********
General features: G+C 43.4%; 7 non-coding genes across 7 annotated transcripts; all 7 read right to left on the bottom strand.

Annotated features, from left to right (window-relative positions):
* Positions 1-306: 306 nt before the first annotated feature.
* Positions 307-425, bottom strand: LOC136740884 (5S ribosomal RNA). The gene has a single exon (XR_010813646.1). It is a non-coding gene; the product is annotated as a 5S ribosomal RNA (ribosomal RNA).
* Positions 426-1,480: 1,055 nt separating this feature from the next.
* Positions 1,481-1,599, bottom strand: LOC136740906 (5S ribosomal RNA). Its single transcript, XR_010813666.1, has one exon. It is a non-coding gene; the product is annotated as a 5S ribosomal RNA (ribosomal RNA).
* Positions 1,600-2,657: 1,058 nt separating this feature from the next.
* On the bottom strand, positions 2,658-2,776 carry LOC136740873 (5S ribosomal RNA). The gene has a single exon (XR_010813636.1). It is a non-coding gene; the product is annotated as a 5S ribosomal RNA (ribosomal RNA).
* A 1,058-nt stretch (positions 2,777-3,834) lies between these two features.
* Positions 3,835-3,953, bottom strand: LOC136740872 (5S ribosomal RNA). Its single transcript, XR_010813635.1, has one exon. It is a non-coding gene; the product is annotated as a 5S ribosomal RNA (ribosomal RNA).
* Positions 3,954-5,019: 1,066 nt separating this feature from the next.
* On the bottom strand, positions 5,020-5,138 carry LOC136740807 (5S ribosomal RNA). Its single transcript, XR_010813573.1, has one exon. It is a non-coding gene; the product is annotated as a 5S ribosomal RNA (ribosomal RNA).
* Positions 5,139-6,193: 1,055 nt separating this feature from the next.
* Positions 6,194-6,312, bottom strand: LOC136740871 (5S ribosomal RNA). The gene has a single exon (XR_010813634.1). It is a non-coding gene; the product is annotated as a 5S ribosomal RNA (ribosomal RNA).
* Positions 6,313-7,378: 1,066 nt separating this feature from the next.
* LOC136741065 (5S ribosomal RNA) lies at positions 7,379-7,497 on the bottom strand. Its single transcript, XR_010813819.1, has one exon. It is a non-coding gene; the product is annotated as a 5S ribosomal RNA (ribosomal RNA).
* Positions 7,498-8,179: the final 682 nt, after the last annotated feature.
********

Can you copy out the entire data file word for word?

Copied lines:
General features: G+C 43.4%; 7 non-coding genes across 7 annotated transcripts; all 7 read right to left on the bottom strand.

Annotated features, from left to right (window-relative positions):
* Positions 1-306: 306 nt before the first annotated feature.
* Positions 307-425, bottom strand: LOC136740884 (5S ribosomal RNA). The gene has a single exon (XR_010813646.1). It is a non-coding gene; the product is annotated as a 5S ribosomal RNA (ribosomal RNA).
* Positions 426-1,480: 1,055 nt separating this feature from the next.
* Positions 1,481-1,599, bottom strand: LOC136740906 (5S ribosomal RNA). Its single transcript, XR_010813666.1, has one exon. It is a non-coding gene; the product is annotated as a 5S ribosomal RNA (ribosomal RNA).
* Positions 1,600-2,657: 1,058 nt separating this feature from the next.
* On the bottom strand, positions 2,658-2,776 carry LOC136740873 (5S ribosomal RNA). The gene has a single exon (XR_010813636.1). It is a non-coding gene; the product is annotated as a 5S ribosomal RNA (ribosomal RNA).
* A 1,058-nt stretch (positions 2,777-3,834) lies between these two features.
* Positions 3,835-3,953, bottom strand: LOC136740872 (5S ribosomal RNA). Its single transcript, XR_010813635.1, has one exon. It is a non-coding gene; the product is annotated as a 5S ribosomal RNA (ribosomal RNA).
* Positions 3,954-5,019: 1,066 nt separating this feature from the next.
* On the bottom strand, positions 5,020-5,138 carry LOC136740807 (5S ribosomal RNA). Its single transcript, XR_010813573.1, has one exon. It is a non-coding gene; the product is annotated as a 5S ribosomal RNA (ribosomal RNA).
* Positions 5,139-6,193: 1,055 nt separating this feature from the next.
* Positions 6,194-6,312, bottom strand: LOC136740871 (5S ribosomal RNA). The gene has a single exon (XR_010813634.1). It is a non-coding gene; the product is annotated as a 5S ribosomal RNA (ribosomal RNA).
* Positions 6,313-7,378: 1,066 nt separating this feature from the next.
* LOC136741065 (5S ribosomal RNA) lies at positions 7,379-7,497 on the bottom strand. Its single transcript, XR_010813819.1, has one exon. It is a non-coding gene; the product is annotated as a 5S ribosomal RNA (ribosomal RNA).
* Positions 7,498-8,179: the final 682 nt, after the last annotated feature.